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The Clerk's Tale

By Diogenes (articles) | Aug 12, 2005

Three thoughts on the Clark crash:

1. Unless the news reports are total fabrications -- and Clark hasn't said they are -- he's guilty of a gross offense against the integrity of a marriage, which is an offense against justice, even if no sexual mischief took place. Further, the violation of his priestly commitments ("clerics are to shun completely everything that is unbecoming to their state" -- Canon 285) is objectively blameworthy, and would be so if Clark were an unknown and silent curate. As he is a high-profile defender of orthodox morality, and a public critic of sexual decadence, even the relationship Clark presently admits to is a betrayal of his convictions.

2. On Amy's blog several commenters remarked that if Clark were a liberal priest we (cons) would blame liberalism, but since he's a con we blame human nature. This is half true. For libs, sexual morality is a matter of claiming permissions to which they have no right. Though they deny it publicly, their project is intrinsically subversive. Caught celebrating -- i.e., putting their project into practice -- we cons don't charge them with a lapse (a weakness of will), but insist their role of saboteurs is no longer in doubt. When a con is found chaucerizing his secretary, his failure is a failure to be what he stands for. His guilt is magnified, not extenuated, by his professed convictions.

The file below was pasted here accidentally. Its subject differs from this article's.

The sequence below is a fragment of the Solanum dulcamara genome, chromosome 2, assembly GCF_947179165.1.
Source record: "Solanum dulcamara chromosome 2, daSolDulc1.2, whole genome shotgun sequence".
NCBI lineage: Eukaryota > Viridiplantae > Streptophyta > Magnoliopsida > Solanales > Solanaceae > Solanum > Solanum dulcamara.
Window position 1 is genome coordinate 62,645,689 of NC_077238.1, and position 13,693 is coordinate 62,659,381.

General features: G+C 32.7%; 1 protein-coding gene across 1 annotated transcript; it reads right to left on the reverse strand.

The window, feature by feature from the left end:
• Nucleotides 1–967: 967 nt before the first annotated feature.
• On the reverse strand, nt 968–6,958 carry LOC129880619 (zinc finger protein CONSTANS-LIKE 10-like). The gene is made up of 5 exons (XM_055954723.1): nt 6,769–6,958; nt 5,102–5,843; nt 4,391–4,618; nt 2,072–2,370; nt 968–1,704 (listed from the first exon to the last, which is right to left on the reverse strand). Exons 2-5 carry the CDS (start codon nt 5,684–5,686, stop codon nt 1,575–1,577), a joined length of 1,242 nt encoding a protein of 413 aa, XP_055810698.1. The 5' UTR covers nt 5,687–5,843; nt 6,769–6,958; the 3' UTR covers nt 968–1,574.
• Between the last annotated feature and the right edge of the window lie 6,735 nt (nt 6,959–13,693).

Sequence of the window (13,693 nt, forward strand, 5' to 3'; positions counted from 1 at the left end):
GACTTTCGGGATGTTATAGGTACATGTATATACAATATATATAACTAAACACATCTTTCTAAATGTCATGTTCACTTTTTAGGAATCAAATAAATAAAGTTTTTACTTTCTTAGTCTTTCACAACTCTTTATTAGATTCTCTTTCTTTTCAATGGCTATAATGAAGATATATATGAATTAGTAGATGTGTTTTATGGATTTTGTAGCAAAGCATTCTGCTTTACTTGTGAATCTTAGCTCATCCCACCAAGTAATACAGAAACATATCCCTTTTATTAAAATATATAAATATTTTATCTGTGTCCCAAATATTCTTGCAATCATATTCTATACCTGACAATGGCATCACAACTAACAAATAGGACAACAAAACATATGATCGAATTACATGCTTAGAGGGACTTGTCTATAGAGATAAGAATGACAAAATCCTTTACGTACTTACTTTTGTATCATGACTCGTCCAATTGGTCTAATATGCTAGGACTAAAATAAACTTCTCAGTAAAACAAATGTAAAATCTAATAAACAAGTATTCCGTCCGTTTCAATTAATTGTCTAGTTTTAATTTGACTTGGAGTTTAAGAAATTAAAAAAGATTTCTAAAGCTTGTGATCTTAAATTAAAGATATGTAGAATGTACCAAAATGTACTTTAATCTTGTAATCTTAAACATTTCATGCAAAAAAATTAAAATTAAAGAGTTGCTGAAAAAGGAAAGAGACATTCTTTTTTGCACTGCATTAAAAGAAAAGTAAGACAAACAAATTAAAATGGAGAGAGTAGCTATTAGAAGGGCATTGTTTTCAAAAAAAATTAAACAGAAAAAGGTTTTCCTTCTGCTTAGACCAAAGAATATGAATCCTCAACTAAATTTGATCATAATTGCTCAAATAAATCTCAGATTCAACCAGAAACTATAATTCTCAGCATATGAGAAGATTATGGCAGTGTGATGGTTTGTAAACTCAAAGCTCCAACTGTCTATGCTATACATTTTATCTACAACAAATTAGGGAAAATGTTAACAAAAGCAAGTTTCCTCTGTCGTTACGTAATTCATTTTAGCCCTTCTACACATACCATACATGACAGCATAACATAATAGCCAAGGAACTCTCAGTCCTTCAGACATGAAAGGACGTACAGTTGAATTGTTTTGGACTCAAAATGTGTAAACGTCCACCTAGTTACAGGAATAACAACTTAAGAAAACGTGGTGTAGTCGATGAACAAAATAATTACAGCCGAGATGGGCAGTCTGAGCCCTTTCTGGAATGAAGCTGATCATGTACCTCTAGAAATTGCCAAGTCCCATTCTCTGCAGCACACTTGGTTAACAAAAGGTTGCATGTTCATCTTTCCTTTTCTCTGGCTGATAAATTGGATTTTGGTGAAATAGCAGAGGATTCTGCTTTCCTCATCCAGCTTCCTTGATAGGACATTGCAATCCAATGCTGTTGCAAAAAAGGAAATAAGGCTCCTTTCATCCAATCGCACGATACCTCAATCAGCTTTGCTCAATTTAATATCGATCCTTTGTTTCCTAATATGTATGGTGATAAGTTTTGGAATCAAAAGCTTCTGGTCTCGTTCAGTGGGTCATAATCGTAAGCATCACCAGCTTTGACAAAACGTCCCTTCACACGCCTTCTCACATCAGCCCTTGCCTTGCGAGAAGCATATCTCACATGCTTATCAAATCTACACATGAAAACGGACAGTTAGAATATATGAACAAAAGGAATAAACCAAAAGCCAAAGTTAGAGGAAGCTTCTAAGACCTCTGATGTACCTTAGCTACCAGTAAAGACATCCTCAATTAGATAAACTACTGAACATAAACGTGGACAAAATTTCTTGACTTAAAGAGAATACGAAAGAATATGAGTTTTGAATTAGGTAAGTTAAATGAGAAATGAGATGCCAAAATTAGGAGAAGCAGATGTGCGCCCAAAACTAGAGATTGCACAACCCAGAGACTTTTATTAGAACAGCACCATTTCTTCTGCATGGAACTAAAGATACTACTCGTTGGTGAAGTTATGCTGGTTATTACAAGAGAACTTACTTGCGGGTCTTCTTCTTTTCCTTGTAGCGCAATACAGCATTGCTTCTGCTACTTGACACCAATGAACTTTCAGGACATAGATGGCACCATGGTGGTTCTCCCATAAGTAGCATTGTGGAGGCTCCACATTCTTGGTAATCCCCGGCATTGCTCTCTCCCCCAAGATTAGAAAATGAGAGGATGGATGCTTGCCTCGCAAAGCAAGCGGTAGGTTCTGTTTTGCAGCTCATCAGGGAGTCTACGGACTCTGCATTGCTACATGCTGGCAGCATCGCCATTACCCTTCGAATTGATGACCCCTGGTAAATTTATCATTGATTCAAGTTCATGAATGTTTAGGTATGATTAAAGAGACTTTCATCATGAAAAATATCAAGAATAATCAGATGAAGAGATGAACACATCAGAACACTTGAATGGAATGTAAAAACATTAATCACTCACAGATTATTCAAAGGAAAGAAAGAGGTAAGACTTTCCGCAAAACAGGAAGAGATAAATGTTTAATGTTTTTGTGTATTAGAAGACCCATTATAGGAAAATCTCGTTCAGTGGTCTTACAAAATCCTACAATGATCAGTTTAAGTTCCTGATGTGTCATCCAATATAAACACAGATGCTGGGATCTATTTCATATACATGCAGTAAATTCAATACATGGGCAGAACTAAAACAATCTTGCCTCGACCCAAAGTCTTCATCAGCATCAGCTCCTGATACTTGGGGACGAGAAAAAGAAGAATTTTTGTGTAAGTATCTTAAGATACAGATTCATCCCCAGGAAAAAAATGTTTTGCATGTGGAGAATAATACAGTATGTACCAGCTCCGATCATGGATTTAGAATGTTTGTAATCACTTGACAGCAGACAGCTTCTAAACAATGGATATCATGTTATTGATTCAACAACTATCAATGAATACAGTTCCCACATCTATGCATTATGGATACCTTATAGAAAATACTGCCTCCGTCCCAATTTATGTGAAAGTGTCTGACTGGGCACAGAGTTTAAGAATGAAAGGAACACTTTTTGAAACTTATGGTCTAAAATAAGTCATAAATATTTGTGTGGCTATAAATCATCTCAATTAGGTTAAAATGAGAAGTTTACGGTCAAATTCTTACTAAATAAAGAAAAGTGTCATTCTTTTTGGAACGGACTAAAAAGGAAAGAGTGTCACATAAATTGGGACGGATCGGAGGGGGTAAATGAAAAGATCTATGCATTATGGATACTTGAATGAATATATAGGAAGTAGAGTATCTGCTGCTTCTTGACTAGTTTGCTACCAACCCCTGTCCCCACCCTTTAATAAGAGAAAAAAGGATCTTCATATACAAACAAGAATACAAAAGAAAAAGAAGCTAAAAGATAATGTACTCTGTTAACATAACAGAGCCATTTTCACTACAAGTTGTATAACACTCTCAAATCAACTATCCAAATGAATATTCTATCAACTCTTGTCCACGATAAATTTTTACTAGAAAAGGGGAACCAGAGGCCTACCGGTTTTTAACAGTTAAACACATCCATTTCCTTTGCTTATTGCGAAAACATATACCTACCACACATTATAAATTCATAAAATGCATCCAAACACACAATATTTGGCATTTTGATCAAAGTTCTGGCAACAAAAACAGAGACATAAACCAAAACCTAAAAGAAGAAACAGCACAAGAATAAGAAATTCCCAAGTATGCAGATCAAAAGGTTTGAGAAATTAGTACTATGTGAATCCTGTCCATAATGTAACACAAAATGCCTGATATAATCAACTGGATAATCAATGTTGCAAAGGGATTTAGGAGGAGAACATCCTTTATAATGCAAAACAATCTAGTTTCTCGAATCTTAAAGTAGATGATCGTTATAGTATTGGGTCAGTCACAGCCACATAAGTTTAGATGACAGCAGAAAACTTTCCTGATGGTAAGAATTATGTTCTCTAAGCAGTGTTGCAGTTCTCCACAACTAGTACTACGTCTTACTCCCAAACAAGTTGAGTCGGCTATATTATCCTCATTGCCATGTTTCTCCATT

3. Clark could still let God bring good out of evil -- for Clark himself and for the Church he betrayed -- by giving an example of authentic contrition. This is Oscar Wilde in De Profundis

I remember that I was sitting in the dock on the occasion of my last trial listening to Lockwood's appalling denunciations of me -- like a thing out of Tacitus, like a passage in Dante, like one of Savonarola's indictments of the Popes of Rome -- and being sickened with horror at what I heard, suddenly it occurred to me, how splendid it would be if I was saying all this about myself. I saw then at once that what is said of a man is nothing. The point is, who says it. A man's very highest moment is, I have no doubt at all, when he kneels in the dust, and he beats his breast, and tells all the sins of his life.

Somewhat hysterical, but the point is valid. Redemption begins with a confession that there is a condition one needs to be redeemed from. Were Clark to forswear the usual half-denials and semi-excuses that keep his enemies gloating and his friends apprehensive ("Are you asking me for forgiveness, Monsignor, or asking me for loyalty?"), tell the plain truth, and embrace the penance consonant with the truth, he could still achieve the only victory that matters.

Richard Cross holds a doctorate in psychology, who has taught at the university level, including at Franciscan University. He is currently an educational researcher and consultant in the field of psychology and related disciplines.
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